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 Music History Review    



Falling Stars: Air Crashes that Filled Rock & Roll Heaven
By Rich Everitt
Harbor House, 2004
Hardcover, $24.95 (207 pages)
ISBN: 1-89-179904-5

“The day the music died” refers to February 3, 1959, when the chartered plane carrying Buddy Holly, Ritchie Valens, and “The Big Bopper” J.P. Richardson crashed in a field near Mason City, Iowa. It was the first of many crashes that linked music to small plane accidents.  

Musician and pilot Rich Everitt has created a fascinating book that provides a concise biography of each musician, the final report of the Civil Aeronautics Board (later known as the National Transportation Safety Board), and a collection of oddities and ironies related to each event. Each chapter begins with the crash from the point of view of a survivor or an eyewitness on the ground.   

In the case of the Holly crash, it was a combined error of not receiving weather alerts prior to take off and the pilot’s untested ability to fly by instruments alone, proved fatal. As the Winter Dance Party Tour continued in the days following the crash, local singer Bobby Vee and piano player Bobby Zimmerman (Bob Dylan) were added. Thus launching their careers.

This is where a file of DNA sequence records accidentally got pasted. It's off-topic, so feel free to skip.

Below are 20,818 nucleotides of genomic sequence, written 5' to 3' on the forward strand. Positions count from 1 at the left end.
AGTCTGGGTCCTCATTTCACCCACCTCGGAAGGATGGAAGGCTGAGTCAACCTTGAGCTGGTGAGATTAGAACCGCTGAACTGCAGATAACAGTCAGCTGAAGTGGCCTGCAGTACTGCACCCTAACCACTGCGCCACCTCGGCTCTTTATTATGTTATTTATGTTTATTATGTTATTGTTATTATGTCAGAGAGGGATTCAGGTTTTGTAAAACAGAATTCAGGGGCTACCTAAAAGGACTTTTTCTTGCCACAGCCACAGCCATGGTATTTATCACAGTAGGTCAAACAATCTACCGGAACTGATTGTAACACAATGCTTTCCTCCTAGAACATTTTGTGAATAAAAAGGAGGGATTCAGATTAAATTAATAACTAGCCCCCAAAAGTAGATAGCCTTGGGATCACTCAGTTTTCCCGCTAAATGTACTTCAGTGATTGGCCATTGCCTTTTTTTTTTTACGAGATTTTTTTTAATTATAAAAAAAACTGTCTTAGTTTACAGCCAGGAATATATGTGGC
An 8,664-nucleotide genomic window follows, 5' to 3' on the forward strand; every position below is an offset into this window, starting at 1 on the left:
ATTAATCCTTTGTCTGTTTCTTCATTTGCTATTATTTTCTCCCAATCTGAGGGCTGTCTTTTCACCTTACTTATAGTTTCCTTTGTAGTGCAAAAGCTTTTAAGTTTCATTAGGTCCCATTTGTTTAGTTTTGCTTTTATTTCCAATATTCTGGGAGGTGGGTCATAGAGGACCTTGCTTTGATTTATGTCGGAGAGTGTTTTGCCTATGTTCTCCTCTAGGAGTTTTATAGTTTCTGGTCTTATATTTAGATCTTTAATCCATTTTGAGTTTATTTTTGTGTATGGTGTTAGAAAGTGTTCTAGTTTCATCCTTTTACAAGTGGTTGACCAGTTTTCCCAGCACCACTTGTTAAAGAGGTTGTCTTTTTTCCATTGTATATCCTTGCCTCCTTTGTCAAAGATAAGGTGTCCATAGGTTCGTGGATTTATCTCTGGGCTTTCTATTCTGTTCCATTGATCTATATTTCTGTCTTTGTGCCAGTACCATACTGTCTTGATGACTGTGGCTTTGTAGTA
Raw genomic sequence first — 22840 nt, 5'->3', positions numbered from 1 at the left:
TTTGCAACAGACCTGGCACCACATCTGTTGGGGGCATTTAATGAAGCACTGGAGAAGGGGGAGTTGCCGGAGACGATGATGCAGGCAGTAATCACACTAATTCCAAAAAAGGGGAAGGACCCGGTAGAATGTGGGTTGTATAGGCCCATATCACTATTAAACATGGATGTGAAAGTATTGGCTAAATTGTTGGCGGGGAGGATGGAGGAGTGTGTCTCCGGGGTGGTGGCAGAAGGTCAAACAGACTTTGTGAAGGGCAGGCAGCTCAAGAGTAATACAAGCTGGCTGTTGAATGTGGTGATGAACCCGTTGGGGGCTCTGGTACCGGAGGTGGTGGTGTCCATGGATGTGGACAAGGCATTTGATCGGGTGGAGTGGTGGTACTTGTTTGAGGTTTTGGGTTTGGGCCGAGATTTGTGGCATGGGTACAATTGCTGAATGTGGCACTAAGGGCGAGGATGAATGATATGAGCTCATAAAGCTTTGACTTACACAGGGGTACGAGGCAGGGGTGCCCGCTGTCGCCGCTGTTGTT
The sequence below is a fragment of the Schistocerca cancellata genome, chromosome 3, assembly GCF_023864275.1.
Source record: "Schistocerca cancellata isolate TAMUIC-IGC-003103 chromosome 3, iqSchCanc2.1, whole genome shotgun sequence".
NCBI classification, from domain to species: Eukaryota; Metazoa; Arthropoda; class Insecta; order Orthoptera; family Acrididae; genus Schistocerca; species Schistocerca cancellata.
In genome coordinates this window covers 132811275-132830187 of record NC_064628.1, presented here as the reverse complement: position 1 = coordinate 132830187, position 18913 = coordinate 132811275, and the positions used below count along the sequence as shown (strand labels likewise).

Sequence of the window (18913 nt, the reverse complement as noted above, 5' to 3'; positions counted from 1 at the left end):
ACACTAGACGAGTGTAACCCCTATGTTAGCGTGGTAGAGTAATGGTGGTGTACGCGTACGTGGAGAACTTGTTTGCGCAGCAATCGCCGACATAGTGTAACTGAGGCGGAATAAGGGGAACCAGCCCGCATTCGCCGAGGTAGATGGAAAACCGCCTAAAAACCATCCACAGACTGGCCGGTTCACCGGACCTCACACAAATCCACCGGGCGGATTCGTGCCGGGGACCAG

Falling Stars also includes: Patsy Cline, Cowboy Copas and Hawkshaw Hawkins; Otis Redding and the Bar-Kays; Jim Croce and Maury Muehleisen; Ronnie Van Zant, Steve and Cassie Gaines; Ricky Nelson and the Stone Canyon Band; Stevie Ray Vaughan; John Denver; Aaliyah; Joe Dan Petty; Steve Canady; Walter Hyatt; Bill Graham; The Reba McEntire Band; Dean Paul “Dino” Martin; Kyu Sakamoto; Stan Rogers; Keith Green; John Felton; Randy Rhoads; Jud Strunk; Bill Chase; Jim Reeves; and Harold “David” Box. 

Falling Stars is very readable and visual as the events leading to the deaths of these musicians come off the page like a TV news documentary. If your knowledge of these air disasters is limited to the three-day sound bites following the accidents, you will find the final NTSB reports very enlightening. 

Rich Everitt is an award-winning journalist, a pilot and music aficionado. He holds a master’s degree in filmmaking from Emerson College and lives with his wife and daughter in Augusta, Georgia.


Joyce Dixon
Southern Scribe Reviews


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